Today we really had the chance to be with the kids for an extended time! We were so nervous over breakfast about what the day had in store. We knew today would be a good day to really see how the kids responded with us and also give us a chance to learn more about them and challenges they are facing in their development, not to mention more about their likes and dislikes! We left the hotel about 8:45 and made it to the orphanage at a little after nine. The social worker met us at the front and then showed us to the family room. Shortly after she brought the kids up to the visitation room!
We had a paper bag with a collection of different toys we brought to entertain (and entice) them for the morning. Antoaneta wasted no time in picking out a BIG bag of foam 'wood-faux' blocks. She sat down on Myra's lap (as usual!) while Petar crawled on Joe's. Both started methodically picking out a couple blocks at a time until Petar decided it was time to pick up the whole bag and dump them on the floor. At this point we heard, for I think the first time, a noise of excitement from Antoaneta! Antoaneta entertained herself for awhile stacking blocks (and taking them away) in Myra's hand. Peter made all sorts of happy noises playing with Joe, especially when Joe brought out these textured bouncy balls we had for them to play with! We continued to find Antoaneta very serious-faced and needing a bit of interaction to get a smile out of her – but, we are new and unknown people so we were just happy she seemed content being in our laps and playing! Petar is primarily just a happy little guy and seems to enjoy attention from anyone, although he crawled mostly towards Joe!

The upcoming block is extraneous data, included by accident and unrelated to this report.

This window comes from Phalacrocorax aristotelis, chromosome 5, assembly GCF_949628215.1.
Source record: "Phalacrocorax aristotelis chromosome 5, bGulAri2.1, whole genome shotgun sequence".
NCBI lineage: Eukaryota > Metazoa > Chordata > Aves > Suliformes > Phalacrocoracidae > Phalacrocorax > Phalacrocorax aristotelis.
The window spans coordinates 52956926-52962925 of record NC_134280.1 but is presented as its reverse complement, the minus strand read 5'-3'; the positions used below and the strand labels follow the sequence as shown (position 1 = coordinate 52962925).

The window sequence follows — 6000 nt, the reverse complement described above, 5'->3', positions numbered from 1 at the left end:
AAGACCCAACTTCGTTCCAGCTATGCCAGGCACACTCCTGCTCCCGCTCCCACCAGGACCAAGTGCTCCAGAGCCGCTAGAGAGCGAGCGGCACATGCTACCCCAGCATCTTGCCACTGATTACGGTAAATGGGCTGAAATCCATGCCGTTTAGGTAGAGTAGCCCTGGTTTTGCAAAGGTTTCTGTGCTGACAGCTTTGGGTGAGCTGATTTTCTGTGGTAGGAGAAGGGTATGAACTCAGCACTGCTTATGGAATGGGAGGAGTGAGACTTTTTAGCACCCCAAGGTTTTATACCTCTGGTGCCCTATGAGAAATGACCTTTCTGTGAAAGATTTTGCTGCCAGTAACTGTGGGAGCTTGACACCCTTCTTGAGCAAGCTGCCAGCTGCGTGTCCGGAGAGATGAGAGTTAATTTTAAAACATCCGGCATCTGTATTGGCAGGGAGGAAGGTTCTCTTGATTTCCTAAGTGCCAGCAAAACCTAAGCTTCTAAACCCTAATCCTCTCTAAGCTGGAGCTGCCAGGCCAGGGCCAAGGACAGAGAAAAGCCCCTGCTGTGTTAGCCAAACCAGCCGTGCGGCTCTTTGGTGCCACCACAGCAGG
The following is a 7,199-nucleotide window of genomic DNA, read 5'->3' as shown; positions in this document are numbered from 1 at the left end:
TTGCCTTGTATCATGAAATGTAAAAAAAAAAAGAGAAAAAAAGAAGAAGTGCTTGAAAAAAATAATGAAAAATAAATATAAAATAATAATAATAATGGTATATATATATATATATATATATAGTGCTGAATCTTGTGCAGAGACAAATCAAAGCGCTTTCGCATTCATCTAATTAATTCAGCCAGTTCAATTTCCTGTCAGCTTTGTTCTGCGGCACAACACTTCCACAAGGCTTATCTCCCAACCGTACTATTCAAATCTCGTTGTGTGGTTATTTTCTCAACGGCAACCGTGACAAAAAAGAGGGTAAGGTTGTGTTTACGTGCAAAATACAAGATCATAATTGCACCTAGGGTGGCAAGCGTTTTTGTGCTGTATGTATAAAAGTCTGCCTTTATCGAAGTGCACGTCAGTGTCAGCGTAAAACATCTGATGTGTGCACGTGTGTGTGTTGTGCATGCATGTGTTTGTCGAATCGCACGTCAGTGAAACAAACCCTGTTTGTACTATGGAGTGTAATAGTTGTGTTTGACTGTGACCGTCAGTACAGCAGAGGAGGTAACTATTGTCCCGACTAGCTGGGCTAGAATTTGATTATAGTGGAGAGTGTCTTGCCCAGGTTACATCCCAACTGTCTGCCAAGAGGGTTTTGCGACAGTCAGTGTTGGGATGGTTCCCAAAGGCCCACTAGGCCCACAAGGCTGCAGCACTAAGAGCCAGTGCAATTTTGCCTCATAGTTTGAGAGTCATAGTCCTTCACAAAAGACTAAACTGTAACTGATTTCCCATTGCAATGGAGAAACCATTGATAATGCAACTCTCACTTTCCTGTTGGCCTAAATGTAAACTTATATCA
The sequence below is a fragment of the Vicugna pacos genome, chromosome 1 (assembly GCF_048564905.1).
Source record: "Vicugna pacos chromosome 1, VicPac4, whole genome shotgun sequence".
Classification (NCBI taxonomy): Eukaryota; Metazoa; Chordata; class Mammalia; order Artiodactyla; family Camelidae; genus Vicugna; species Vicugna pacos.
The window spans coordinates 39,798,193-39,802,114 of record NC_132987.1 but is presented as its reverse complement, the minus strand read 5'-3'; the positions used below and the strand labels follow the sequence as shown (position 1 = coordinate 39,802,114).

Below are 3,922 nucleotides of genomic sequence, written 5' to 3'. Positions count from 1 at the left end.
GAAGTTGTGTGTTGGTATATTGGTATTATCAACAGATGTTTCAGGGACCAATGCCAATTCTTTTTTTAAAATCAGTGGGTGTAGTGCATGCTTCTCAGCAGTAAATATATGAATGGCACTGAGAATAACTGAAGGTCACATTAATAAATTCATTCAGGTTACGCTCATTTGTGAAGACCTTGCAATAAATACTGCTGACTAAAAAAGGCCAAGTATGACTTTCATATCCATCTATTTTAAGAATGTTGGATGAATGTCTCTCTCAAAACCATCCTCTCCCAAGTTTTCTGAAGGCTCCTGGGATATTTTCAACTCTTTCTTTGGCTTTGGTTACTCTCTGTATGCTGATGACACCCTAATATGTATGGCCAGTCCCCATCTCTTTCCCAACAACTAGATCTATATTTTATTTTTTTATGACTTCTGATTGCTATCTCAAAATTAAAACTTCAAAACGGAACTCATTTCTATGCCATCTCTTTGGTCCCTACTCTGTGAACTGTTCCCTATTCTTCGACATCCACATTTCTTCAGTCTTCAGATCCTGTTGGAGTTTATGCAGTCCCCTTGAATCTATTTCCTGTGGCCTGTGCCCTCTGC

At one point we decided to do the ‘kid swap’ and Joe carried Antoaneta around for a bit and put her at eye level with some more toys that we up on a shelf. She found one toy that played a song when the button was pushed. The song is now forever engrained in our heads considering the number times she handed it back and said ‘again’ in Bulgarian.